HYM Investment Group’s proposal for the former Edward J. Sullivan Courthouse in East Cambridge takes off the top floors. Its model, shown Wednesday, has a bright building visible when you take off the dingy tower, shown at right. (Photo: Marc Levy)

Handsome visions of the future East Cambridge courthouse — transformed into loftlike homes, office space with small grocery stores at the base, penthouse restaurants with views of the city and grand community rooms — met hard-edged reality Wednesday with two questions about how the transformation takes place.

Six of the seven developers bidding presented plans at a East Cambridge Planning Team meeting, with Bulfinch Thorndike Investors missing, then took questions from the crowd, mainly fielding the questions smoothly and with good humor. Then an audience member asked for an estimate of how many cubic feet of asbestos would be taken out of the 40-year-old, 22-story structure, now emptied of its uses as the former Edward J. Sullivan Courthouse. (Document storage remains, and a jail on the top four floors.) No one could or would say, but the cost of the work gave the audience pause.

“We spent the bulk of our time thinking about the asbestos,” said Tom O’Brien, of HYM Investment Group. “There’s a lot. There’s asbestos throughout the entire building — ceilings, floors, just think about all the different pieces.”

The state long ago gave its estimate for asbestos removal at between $10 million and $16 million.

“I’m probably not allowed to say publicly what the number is,” O’Brien said. “I think $16 million is light.”

William Gause, executive vice president and a partner at Leggat McCall Properties, agreed the cost was “well in excess of $16 million.”

The state says its closing date on a courthouse purchase and sale agreement is July 1, and that the city has no formal role in helping it select a developer — but the developer who’s selected then has to go through a zoning process with the city, what O’Brien calls the residents’ “hole card” in getting what they want on the site.

That process inspired an uncomfortable question for the two companies saying they would use the building mainly for apartments or condominiums, The Congress Group and Trinity Financial. Charles Marquardt, a member of the East Cambridge Planning Team’s executive board, asked: Since city zoning seems to suggest only 250 units would be allowed in the building, how would the developers reach their 332 and 298 units, respectively? Both companies’ representatives said they intended to go ask the city for a variance.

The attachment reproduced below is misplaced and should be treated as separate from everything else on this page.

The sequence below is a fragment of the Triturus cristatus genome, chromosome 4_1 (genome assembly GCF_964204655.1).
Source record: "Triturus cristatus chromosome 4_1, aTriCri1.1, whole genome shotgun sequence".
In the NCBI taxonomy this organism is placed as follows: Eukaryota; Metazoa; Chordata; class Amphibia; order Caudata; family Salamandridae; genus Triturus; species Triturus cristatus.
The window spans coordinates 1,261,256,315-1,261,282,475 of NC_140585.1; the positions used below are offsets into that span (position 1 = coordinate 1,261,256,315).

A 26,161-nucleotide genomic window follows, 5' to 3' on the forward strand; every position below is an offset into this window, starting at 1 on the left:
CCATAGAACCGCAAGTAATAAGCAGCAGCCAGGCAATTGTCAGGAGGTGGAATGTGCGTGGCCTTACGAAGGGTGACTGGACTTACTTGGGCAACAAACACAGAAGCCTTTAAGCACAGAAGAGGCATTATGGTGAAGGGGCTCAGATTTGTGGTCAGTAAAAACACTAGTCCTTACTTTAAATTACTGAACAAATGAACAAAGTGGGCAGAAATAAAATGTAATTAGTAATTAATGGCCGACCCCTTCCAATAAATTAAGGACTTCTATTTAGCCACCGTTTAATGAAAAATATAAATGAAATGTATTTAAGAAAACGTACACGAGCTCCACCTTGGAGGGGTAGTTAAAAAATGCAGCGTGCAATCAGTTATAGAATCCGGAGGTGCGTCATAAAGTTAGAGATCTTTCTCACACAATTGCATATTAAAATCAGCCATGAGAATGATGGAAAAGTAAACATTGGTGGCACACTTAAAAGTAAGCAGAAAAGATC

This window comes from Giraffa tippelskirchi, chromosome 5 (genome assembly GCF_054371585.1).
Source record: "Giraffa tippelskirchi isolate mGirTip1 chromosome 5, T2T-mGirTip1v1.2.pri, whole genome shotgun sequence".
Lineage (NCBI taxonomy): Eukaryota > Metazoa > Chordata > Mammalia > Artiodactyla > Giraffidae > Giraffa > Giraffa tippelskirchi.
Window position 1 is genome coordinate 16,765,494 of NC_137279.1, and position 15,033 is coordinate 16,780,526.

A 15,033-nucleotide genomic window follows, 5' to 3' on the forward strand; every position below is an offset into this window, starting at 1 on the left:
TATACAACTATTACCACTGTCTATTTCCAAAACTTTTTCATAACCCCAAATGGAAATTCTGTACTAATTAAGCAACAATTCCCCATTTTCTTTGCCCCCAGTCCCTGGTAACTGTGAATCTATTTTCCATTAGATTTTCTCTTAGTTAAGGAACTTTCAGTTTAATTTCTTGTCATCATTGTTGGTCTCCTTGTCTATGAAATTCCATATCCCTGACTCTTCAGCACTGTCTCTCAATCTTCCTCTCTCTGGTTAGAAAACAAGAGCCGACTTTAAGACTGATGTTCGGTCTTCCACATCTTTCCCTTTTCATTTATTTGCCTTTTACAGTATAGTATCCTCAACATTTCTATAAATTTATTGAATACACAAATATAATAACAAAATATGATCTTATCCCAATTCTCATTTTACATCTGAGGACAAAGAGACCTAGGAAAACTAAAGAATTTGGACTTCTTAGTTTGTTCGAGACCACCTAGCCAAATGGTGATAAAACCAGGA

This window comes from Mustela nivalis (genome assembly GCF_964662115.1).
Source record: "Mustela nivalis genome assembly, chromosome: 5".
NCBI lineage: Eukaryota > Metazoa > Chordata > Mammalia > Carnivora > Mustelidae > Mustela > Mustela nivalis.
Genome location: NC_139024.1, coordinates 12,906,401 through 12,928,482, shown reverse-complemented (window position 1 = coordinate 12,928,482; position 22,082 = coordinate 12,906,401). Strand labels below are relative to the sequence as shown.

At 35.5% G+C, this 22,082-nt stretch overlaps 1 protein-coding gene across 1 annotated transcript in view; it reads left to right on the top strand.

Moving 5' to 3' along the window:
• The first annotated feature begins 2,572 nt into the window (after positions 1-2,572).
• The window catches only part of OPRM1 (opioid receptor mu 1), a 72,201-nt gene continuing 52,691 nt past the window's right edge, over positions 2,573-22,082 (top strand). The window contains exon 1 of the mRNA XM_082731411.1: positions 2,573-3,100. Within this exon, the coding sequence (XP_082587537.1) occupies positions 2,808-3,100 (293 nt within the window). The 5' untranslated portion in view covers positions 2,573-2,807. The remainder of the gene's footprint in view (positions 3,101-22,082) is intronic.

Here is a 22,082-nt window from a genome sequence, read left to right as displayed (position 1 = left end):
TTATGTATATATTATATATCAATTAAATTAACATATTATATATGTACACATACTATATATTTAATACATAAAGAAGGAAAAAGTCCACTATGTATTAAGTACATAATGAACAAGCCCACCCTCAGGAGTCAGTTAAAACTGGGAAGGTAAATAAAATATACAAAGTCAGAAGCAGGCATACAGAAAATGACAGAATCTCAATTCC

“If you don’t get the variance for the extra housing, what will you do?” asked Barbara Broussard, president of the neighborhood group, making clear the timing trap of winning development rights, spending more than $100 million on a property — and finding you can’t use the plan that won the development rights.

There was silence, laughter and finally Matt Zahler of Trinity Financial said, “We’d look at it.”

It was the last question of the night.

The background

This was the second round of presentations for the developers, with DivcoWest replacing Gutierrez Co. after the state Division of Capital Asset Management and Maintenance rejected the first round, saying “six of the eight proposals did not fully comply with the financial disclosure requirements.” It’s generally recognized that the error was on the state’s side, but officials backed out of attending the Wednesday meeting about an hour and a half before it begin, citing a “conflict of interest,” Broussard said. The officials are due to appear before the team June 27.

The building has 595,000 square feet of space on 1.37 acres zoned to take everything from homes to office space, retail or even a hotel, but aside from The Congress Group and Trinity Financial, the plans seen Wednesday were mostly office space. Any development would have to wait for the Middlesex Jail prisoners to be moved in July 2013, although the state has given itself “an outside relocation date of Dec. 31, 2013.” That makes 2015 the earliest a project could be delivered, according to Rob Dickey of Leggat McCall Properties.

In general, the builders said they would replace the structure’s concrete cladding with glass and other, lighter elements meant to make it less intrusive in the skyline; those proposing offices said they could work with the neighborhood on low-cost parking for when garage space wasn’t being used by building tenants. East Cambridge residents complained throughout the meeting that street parking was getting worse by the year, in part because of creeping use from people moving in to new buildings — even those with promises of one parking space per unit. “You’re going to be selling to people with two cars,” resident Jane Myers said. “There’s a tradition with the builders, they come over here and say, ‘We’re going to build enough parking,’ but they don’t. It’s one thing or another … I want there to be some way that not one person in that building is parking on our streets so we can’t park.”

The proposals